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What goes around…

Endowments are a good example of how we can get it so horribly wrong.

If you wanted one phrase to sum up our marvellous profession, it would have to be: “What goes around comes around.” I am sure there are many others, some not hugely flattering, but if you think about this particular phrase, it can be twisted and turned to meet just about any description of what we all do on a daily basis.

Our job, of course, is to help people understand this and guide them through the ups and downs of their financial lives. In fact, this is probably the number one role we all play in helping our clients make the most of their money. But how is it that so many of our ranks, and those on the fringes, can get it so horribly wrong?

Take endowments, for example. This disastrous review of long-term contracts has shown us how to decimate a perfectly sensible contract genre. Now that might come as a surprise statement to many but I stand by the comment.

We have very few endowment clients but those we do have are looking at perfectly respectable returns again following a couple of years of stockmarket growth. Green letters turned to amber, amber to red, back to amber and are now going green again. The colour of the letters are mirroring investment returns. Perfectly predictable and understandable and what one might expect.

But add into the equation a regulatory regime that does not understand the principle of what goes up must come down (or, if you prefer, around) and you have the beginnings of a review that spawned the cancer we all face in the form of chasers.

The growth of these malignant sores on the face of our once respectable landscape was as inevitable as death and taxes.

Ask any man in the street to “remember” the details of a sale and, of course, he will recall exactly those issues that just so happen to lead to a payment of compensation. Our regulators let it happen – they let the framework evolve that led to us having to defend business written many years ago and we all know the result.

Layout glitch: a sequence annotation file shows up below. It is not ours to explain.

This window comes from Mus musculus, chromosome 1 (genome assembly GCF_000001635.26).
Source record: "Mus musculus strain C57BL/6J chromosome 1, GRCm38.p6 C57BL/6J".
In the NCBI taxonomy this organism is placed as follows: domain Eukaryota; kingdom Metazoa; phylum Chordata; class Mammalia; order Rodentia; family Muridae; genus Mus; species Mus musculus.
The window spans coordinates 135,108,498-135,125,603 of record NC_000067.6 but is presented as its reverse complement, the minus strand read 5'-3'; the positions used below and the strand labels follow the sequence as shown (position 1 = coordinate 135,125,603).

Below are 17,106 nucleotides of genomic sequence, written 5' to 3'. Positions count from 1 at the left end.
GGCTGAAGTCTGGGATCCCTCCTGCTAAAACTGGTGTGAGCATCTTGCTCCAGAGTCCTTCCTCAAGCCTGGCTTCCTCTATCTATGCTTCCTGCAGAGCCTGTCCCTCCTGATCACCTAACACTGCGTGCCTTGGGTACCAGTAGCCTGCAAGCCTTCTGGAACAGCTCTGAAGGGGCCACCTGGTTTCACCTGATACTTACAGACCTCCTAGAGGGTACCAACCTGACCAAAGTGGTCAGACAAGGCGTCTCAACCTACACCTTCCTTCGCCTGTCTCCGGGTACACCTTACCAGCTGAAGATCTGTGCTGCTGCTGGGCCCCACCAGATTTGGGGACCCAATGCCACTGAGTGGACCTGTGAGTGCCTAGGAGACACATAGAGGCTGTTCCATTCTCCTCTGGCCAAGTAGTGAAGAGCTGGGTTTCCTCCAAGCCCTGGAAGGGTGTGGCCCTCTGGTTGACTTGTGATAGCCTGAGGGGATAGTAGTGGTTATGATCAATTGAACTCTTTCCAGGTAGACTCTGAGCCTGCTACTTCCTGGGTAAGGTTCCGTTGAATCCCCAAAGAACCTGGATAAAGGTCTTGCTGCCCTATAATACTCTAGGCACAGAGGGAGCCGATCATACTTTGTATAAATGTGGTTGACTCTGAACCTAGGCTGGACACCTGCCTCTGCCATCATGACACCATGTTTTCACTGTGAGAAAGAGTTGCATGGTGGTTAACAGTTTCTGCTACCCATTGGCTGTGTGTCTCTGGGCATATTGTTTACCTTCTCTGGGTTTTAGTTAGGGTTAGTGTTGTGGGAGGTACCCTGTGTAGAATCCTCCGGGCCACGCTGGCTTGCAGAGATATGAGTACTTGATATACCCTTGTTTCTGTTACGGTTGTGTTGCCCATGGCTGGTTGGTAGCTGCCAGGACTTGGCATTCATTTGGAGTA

Now we have plans that are starting to perform again as they were sure to do, and you have a roundabout that looks like a scene from a horror movie.

Have a look at any contract sale and you can pick holes in the sales process. Get a chaser involved and, bingo, you have a “valid claim”. They know it, we now it and by now I suspect our regulators know it, hence the heroic fending off of the Serps review.

But littered along the way we have lessons that should have been learned.

The pension review started it all and that is where it should have stopped. But then we had stockmarket falls and a whole new line of work sprung up for those looking to cash in on the new gravy train of claim-chasing. So following the pension review, we had the Equitable Life debacle. Then the FSAVC review. Then we had the Standard Life scandal and their with-profits spat with the FSA. Finally, we have the Government trying to wash their hands of responsibility for duff “member protection”.

They hide behind opaque legal posturing when we all know employees would have still joined their employer’s scheme even if the booklet said it was not guaranteed.

That is, of course, not the point. The point is, why on earth was it possible for employers to get so deep in the mire that when they went under, they could take the pension with them? I always thought that was what Maxwell was all for but apparently not.

It seems to me that so many things are entirely predictable, even without the benefit of hindsight. So if we rely on a low common default, one of the only thing that is certain is uncertainty, why can’t we let things find their own level without the involvement of those who clearly don’t understand?

How we achieve that I do not know but I fear it involves the one thing we are all very used to and that is change.

Tom Kean is compliance officer director at The Analysts.

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